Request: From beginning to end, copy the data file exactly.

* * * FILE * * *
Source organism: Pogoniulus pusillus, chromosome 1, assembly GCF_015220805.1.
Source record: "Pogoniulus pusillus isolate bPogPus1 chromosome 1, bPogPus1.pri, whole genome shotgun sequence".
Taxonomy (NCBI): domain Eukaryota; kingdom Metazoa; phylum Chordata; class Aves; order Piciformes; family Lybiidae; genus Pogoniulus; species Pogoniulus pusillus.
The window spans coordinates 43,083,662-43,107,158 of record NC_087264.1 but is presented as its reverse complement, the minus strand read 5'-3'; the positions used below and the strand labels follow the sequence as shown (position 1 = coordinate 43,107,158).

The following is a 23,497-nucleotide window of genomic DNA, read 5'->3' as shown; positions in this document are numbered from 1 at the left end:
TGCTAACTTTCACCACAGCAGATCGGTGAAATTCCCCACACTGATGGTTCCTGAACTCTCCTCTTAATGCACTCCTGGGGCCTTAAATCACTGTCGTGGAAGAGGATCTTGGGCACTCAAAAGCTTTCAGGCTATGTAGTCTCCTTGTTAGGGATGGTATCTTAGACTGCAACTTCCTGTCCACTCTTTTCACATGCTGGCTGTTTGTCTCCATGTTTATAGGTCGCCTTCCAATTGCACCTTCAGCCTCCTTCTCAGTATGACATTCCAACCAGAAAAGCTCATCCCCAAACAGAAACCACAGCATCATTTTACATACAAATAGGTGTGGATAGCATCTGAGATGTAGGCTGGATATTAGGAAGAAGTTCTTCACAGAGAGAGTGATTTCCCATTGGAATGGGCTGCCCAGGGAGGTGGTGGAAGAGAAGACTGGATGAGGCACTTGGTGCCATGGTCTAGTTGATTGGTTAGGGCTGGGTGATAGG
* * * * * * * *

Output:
Source organism: Pogoniulus pusillus, chromosome 1, assembly GCF_015220805.1.
Source record: "Pogoniulus pusillus isolate bPogPus1 chromosome 1, bPogPus1.pri, whole genome shotgun sequence".
Taxonomy (NCBI): domain Eukaryota; kingdom Metazoa; phylum Chordata; class Aves; order Piciformes; family Lybiidae; genus Pogoniulus; species Pogoniulus pusillus.
The window spans coordinates 43,083,662-43,107,158 of record NC_087264.1 but is presented as its reverse complement, the minus strand read 5'-3'; the positions used below and the strand labels follow the sequence as shown (position 1 = coordinate 43,107,158).

The following is a 23,497-nucleotide window of genomic DNA, read 5'->3' as shown; positions in this document are numbered from 1 at the left end:
TGCTAACTTTCACCACAGCAGATCGGTGAAATTCCCCACACTGATGGTTCCTGAACTCTCCTCTTAATGCACTCCTGGGGCCTTAAATCACTGTCGTGGAAGAGGATCTTGGGCACTCAAAAGCTTTCAGGCTATGTAGTCTCCTTGTTAGGGATGGTATCTTAGACTGCAACTTCCTGTCCACTCTTTTCACATGCTGGCTGTTTGTCTCCATGTTTATAGGTCGCCTTCCAATTGCACCTTCAGCCTCCTTCTCAGTATGACATTCCAACCAGAAAAGCTCATCCCCAAACAGAAACCACAGCATCATTTTACATACAAATAGGTGTGGATAGCATCTGAGATGTAGGCTGGATATTAGGAAGAAGTTCTTCACAGAGAGAGTGATTTCCCATTGGAATGGGCTGCCCAGGGAGGTGGTGGAAGAGAAGACTGGATGAGGCACTTGGTGCCATGGTCTAGTTGATTGGTTAGGGCTGGGTGATAGG